A few weeks ago the Ministry of Education introduced the National Standards in English-medium schools with pupils in Years 1 to 8.
The standards set clear expectations that students need to meet in reading, writing, and mathematics in the first eight years at school.
– Assess individual students’ progress and achievement in relation to the standards.
– Support students to use assessment information to inform their own learning goals and their next learning steps.
– Use a range of assessment information.
– Provide regular report to parents in plain language about their children's progress in relation to National Standards, including twice a year in writing.
– Provide clear information to parents, families and whānau so they can support their children's learning at home.
Even Education Minister Anne Tolley says Nielsen survey results in the New Zealand Herald confirm the overwhelming support parents have for National Standards.
73 per cent of parents said they are in favour of the National Standards in reading, writing and maths which were introduced last week in primary and intermediate schools. 13 per cent have yet to make up their minds.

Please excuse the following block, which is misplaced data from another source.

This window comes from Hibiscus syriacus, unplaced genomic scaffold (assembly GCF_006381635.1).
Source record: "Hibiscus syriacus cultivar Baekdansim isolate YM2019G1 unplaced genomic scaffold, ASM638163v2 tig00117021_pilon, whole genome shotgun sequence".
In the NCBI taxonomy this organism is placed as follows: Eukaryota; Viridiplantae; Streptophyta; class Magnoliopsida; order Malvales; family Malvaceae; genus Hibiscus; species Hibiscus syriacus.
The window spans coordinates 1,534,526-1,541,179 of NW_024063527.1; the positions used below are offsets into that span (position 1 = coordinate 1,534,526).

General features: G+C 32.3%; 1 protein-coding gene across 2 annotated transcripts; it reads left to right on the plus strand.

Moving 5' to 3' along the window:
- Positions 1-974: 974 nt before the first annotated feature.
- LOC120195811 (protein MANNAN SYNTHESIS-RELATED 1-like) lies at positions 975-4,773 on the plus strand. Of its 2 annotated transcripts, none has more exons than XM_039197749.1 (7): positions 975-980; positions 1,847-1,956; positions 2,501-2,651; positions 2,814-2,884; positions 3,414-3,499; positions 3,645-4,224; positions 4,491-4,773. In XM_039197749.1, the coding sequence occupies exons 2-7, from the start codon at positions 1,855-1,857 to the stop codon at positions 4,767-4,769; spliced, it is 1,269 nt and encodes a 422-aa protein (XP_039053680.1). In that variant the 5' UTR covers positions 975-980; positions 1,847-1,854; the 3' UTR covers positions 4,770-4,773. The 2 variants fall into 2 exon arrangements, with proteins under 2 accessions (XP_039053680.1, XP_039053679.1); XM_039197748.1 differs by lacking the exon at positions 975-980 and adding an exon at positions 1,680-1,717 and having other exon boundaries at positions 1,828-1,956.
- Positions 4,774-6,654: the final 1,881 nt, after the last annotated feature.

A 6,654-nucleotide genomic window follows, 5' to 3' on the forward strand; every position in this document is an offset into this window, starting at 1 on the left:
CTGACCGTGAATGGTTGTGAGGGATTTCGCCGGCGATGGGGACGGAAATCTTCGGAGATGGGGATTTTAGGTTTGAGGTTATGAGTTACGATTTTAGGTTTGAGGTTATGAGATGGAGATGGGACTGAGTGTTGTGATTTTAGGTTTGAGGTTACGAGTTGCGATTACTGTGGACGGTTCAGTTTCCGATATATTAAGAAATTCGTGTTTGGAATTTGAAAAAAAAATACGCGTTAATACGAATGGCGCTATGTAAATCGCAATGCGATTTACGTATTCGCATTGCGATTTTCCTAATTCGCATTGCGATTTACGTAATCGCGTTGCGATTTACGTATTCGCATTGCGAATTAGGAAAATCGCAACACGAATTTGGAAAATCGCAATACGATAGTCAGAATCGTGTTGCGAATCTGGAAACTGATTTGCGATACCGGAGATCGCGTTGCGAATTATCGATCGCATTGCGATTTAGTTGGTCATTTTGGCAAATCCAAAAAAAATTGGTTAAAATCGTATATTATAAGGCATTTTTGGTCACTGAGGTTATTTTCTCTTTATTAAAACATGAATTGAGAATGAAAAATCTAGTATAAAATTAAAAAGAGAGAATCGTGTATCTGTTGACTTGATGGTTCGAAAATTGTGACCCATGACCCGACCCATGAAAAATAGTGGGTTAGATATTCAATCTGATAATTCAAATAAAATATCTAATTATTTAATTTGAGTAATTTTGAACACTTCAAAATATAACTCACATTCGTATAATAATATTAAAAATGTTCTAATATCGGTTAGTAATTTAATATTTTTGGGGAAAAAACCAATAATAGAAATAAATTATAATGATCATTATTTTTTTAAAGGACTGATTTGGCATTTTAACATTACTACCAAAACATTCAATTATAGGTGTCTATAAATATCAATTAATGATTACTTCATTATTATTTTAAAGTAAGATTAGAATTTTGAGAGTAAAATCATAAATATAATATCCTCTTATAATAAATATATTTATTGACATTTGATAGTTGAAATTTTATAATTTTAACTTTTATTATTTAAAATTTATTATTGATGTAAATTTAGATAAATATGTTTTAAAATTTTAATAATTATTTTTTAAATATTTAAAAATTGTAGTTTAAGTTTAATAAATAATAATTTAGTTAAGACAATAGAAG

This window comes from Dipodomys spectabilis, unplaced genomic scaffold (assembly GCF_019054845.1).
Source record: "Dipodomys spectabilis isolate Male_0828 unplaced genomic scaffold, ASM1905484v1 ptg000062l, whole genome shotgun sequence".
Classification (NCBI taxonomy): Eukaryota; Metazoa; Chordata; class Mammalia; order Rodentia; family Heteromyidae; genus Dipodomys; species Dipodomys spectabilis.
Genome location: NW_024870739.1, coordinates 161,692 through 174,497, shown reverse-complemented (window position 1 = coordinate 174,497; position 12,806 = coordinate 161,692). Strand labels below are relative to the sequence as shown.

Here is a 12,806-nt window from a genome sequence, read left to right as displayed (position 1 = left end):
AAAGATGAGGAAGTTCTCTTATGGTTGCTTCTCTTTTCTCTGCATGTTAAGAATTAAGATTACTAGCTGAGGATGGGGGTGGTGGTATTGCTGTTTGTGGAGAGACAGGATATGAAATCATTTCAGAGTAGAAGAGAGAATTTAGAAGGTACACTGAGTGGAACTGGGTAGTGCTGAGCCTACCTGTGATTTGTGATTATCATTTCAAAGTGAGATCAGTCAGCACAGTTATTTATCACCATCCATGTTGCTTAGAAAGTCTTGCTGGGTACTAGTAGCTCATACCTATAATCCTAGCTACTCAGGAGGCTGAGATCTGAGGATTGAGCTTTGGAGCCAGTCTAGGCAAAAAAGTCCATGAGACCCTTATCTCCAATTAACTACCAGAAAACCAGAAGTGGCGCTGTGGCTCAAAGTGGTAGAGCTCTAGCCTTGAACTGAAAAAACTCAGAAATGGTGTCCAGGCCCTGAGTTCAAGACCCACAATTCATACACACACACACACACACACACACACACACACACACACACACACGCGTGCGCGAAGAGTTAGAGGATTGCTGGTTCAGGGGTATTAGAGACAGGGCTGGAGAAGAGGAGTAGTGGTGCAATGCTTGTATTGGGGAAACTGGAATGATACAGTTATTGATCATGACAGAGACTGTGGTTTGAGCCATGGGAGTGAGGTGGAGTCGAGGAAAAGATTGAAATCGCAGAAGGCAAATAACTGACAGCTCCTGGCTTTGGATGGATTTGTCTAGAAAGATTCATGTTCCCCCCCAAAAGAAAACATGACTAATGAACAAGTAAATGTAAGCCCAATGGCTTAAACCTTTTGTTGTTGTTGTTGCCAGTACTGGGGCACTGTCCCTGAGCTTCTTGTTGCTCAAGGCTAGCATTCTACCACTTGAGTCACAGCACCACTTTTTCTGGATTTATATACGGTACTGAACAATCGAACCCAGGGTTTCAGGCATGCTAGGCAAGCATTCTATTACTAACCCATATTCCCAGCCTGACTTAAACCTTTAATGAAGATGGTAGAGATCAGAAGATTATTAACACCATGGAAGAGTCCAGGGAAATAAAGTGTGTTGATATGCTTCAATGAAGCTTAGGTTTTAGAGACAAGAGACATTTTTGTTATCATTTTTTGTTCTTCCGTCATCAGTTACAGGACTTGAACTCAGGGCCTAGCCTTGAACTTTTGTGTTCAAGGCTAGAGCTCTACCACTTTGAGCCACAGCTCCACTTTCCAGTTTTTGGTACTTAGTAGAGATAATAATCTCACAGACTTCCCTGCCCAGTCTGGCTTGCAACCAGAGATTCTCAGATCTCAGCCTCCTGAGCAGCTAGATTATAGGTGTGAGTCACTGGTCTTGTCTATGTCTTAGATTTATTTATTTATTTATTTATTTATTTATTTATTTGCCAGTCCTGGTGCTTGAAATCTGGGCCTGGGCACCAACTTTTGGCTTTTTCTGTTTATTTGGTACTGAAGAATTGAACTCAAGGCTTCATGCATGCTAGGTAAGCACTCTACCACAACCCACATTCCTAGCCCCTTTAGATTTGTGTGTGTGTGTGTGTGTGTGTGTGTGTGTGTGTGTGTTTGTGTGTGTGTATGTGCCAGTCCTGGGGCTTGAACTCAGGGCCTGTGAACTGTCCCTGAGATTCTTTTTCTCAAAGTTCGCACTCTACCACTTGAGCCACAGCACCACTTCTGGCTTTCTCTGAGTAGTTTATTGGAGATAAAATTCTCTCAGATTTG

However, New Zealand Education Institute is against the National Standards.
The NZEI had a signature campaign at my daughter Kindergarten and they explained why NZEI against the Scheme.
They said there is widespread concern about the Standards from parents,educational experts, principals and teachers that the Standards are untested.
They are worried because :
Untested: The Government is rushing to implement the Standards without an evidence that they will raise achievement.
National Standard regimes in other countries have failed and are being abandoned. New Zealand children are already achieving very well compared to other countries.
Demoralising: Not all children come to school equal. Some children have strengths and talents in parts of the curriculum.
One Size Fits All : National Standards encourage schools to march children through fixed annual levels for reading, writing and maths based on their age. In fact, children develop at their own pace, with wide variation in their progress.
Unnecessary: Schools already use a wide variety of assessment tools to identity children’s progress and already know which children are struggling.
Inaccurate: Overseas, national standards regimes have led to the manipulation of data, inaccurate classification of students, inconsistent moderation of standards across schools and reduced flexibility in the curriculum.
Misleading: Media publication of National Standards data in the form of school league tables will create incorrect and unfair perceptions about “good” and “Bad” schools. This will reinforce prejudice about low decile schools that may in fact be very effective in raising student achievement.